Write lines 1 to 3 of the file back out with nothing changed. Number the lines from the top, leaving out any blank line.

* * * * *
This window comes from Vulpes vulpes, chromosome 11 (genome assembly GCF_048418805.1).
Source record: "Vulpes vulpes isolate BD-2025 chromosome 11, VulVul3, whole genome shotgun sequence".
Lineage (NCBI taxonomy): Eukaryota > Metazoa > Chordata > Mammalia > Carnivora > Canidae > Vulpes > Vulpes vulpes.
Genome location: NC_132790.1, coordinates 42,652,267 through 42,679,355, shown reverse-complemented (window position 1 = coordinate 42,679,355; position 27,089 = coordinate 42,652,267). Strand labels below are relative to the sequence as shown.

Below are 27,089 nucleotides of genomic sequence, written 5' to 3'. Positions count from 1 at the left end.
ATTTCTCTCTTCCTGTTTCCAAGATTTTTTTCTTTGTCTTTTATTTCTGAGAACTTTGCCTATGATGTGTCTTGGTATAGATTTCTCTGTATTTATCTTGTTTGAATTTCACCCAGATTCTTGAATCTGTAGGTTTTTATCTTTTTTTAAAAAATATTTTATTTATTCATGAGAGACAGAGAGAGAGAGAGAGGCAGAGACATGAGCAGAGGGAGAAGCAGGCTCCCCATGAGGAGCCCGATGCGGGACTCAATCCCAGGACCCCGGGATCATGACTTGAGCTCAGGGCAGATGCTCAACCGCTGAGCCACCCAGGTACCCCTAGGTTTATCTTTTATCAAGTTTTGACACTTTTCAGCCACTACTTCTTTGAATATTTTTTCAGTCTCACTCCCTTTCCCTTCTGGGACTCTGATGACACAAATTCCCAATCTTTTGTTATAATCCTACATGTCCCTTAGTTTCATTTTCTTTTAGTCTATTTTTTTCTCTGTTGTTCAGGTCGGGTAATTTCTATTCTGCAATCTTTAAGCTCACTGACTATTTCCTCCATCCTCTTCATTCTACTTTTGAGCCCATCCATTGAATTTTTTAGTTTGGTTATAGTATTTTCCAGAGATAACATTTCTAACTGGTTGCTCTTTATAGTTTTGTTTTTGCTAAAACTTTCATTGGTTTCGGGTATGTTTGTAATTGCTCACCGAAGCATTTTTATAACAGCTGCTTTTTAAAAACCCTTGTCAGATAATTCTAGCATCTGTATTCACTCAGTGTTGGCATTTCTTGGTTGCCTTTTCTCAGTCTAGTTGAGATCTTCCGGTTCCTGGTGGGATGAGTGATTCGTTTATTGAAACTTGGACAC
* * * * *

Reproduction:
This window comes from Vulpes vulpes, chromosome 11 (genome assembly GCF_048418805.1).
Source record: "Vulpes vulpes isolate BD-2025 chromosome 11, VulVul3, whole genome shotgun sequence".
Lineage (NCBI taxonomy): Eukaryota > Metazoa > Chordata > Mammalia > Carnivora > Canidae > Vulpes > Vulpes vulpes.